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The Quiet Earth
reviewed by Donald Melanson

June 07, 2006 | The Quiet Earth is one of those movies I wasn't sure if I'd ever see on DVD. While it has somewhat of a cult following (especially in its home country of New Zealand), it has been relatively hard to find on VHS and Laserdisc and has gone largely unseen by anyone other than the most devoted science fiction film geeks. Thankfully, Anchor Bay got their hands on it and their new DVD release has exceeded my expectations Hopefully, it will cause people to rediscover the movie.

The film is one of the best last-man-on-earth movies (at least for the film's first act, more on that later) and stars Bruno Lawrence as the protaganist who awakes one day to find himself all alone, the result of a catastrophic science experiment that he had a part in (a not too subtle metaphor for nuclear armageddon).

The movie's first act is its strongest. In it, Lawrence begins to approach his dire situation reasonably, trying to determine what happened and broadcasting radio messages hoping to find other surviors. But he soon begins to descend into madness, culminating in perhaps the film's defining sequence, when he delivers a dictatorial speech to a group of cardboard cut-outs before storming in a chuch with a shot gun, promising to "shoot the kid" if God doesn't show himself.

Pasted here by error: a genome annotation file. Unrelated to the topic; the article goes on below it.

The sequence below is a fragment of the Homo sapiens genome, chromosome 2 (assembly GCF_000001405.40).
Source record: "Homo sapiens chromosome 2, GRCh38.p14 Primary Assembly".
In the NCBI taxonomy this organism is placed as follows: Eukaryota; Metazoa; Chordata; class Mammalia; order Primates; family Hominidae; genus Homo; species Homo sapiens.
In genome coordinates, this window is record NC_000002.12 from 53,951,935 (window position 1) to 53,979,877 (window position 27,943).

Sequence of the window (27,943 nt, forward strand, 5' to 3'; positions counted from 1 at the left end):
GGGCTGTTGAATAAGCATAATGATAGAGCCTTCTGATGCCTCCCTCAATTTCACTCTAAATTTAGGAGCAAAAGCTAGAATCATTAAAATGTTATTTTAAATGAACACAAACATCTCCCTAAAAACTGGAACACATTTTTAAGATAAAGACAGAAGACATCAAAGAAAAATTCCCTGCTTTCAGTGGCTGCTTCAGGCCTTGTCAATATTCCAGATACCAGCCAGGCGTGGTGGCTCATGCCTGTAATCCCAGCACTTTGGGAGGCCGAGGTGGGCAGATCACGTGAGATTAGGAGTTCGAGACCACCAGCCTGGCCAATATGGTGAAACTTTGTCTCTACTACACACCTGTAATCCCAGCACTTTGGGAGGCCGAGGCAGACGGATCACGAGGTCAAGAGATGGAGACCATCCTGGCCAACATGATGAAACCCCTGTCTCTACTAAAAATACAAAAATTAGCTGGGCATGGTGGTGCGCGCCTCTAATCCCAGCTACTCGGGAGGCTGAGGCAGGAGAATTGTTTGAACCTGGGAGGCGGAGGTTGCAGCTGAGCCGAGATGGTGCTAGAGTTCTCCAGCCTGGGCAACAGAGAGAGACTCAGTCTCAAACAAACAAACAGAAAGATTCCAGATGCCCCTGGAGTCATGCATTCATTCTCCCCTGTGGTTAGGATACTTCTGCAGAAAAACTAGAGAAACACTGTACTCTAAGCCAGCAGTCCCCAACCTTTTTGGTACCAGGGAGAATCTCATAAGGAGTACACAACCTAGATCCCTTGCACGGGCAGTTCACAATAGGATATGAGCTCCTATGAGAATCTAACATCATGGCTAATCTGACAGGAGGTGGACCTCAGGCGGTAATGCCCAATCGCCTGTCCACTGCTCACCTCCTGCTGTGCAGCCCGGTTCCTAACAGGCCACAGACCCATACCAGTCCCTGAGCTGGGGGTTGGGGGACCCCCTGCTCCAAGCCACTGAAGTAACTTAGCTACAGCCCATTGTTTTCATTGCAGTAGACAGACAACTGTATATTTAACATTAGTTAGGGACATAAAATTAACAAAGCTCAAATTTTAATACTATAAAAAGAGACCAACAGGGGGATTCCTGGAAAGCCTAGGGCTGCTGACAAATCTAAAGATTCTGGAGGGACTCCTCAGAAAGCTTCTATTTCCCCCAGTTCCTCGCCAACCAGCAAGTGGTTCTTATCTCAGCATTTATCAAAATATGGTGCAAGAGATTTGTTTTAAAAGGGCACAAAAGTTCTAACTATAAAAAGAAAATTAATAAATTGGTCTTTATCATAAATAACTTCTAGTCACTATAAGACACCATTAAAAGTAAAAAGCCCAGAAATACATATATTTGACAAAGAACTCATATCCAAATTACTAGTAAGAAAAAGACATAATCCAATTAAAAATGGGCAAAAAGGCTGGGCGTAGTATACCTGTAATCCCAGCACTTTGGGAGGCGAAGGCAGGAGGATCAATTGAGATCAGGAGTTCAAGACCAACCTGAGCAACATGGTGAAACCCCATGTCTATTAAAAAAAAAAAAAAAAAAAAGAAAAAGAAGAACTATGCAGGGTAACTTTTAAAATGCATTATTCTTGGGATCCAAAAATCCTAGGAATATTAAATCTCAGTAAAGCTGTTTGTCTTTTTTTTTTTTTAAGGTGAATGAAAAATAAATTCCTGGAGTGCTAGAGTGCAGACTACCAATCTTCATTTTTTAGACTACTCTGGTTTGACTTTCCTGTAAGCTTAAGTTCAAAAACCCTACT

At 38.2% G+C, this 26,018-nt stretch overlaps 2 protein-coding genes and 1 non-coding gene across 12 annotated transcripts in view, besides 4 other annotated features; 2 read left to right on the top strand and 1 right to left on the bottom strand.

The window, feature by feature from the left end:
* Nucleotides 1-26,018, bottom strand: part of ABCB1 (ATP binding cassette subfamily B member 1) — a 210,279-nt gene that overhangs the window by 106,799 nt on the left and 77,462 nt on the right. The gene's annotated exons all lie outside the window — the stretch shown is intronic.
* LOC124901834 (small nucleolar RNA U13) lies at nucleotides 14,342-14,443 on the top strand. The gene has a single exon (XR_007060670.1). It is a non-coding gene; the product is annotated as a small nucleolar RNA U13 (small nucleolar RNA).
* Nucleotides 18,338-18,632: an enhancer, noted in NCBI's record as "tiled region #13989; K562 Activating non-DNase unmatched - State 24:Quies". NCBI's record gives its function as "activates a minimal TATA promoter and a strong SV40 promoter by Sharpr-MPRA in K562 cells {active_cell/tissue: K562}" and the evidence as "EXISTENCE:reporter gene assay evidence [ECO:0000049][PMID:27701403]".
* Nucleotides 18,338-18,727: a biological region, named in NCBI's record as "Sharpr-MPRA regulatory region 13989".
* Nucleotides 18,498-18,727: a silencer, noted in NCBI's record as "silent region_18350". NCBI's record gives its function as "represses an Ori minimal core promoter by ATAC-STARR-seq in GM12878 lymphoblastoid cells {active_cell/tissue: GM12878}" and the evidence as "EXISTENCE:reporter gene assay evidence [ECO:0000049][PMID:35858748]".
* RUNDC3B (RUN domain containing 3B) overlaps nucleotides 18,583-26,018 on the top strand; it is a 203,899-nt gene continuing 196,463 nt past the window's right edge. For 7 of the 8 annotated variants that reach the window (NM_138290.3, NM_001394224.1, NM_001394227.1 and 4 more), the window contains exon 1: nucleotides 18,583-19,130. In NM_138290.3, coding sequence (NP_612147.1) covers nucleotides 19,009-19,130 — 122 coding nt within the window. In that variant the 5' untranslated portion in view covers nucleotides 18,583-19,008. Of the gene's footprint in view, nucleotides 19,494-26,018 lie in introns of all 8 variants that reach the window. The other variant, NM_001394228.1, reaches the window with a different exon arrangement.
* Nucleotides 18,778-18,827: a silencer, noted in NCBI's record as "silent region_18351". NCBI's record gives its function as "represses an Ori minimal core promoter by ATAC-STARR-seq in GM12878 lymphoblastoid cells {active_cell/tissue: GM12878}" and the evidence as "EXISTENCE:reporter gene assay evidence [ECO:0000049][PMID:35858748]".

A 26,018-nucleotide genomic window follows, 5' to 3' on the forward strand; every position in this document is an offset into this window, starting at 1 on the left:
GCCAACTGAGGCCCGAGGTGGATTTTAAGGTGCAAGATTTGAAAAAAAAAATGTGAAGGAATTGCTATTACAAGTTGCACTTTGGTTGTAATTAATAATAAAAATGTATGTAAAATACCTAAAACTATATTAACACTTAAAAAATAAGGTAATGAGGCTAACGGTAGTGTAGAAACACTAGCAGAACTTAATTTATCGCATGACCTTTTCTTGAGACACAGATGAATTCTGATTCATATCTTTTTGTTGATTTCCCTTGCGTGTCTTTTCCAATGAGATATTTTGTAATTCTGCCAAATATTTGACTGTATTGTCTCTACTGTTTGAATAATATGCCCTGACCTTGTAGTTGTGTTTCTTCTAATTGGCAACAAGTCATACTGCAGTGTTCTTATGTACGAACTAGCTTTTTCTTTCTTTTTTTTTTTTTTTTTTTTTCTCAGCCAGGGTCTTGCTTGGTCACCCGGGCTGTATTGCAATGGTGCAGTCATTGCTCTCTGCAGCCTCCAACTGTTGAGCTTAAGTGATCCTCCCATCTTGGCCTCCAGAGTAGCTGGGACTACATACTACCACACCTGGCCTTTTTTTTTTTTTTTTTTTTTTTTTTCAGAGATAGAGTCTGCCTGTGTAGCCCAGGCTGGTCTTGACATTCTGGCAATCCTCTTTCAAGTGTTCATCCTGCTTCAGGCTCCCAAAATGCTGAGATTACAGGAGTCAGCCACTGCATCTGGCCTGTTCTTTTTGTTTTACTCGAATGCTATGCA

I don't think it's spoiling much to say that he eventually does find some other survivors, which form the film's two remaining acts. He first finds a woman, played by Alison Routledge, then an Aborigine man, played by Pete Smith, introducing both race and gender issues into the fold. While mostly succesful, it's difficult for the film to live up to high standard set by the first act.

The single most striking image of the film, however, is its final shot of Lawrence alone on a beach, staring out at an otherworldly horizon. It echoes the equally memorable final shot from George Lucas' THX 1138, where Robert Duvall seemingly escapes from his dire situation only to be faced with another problem: uncertainty.

Anchor Bay has done a fine job with the DVD. Even the case is notable, coming in a very cool "steelbook" with some great looking cover art. Most importantly, the film itself looks fantastic, with a great anamorphic widescreen transfer that's sure to delight anyone that has only seen it in chopped up pan-and-scan presentations.

The DVD's sole special feature, apart from the theatrical trailer, is a commentary from producer and writer Sam Pillsbury, who was planning to direct the film himself before handing it over to his friend Geoff Murphy. It's a very honset and insightful track, with loads of detail on the film's production and even discussion of some of the film's shortcommings. Also included with the DVD is an eigh-page booklet featuring an essay by Richard Harland Smith, who discusses The Quiet Earth and its place among other last-man-on-earth movies.

Donald Melanson is the editor-in-chief of Mindjack and a freelance writer and journalist. In addition to Mindjack, his work has appeared in The Globe & Mail, Engadget, and MovieMaker Magazine, among other publications.

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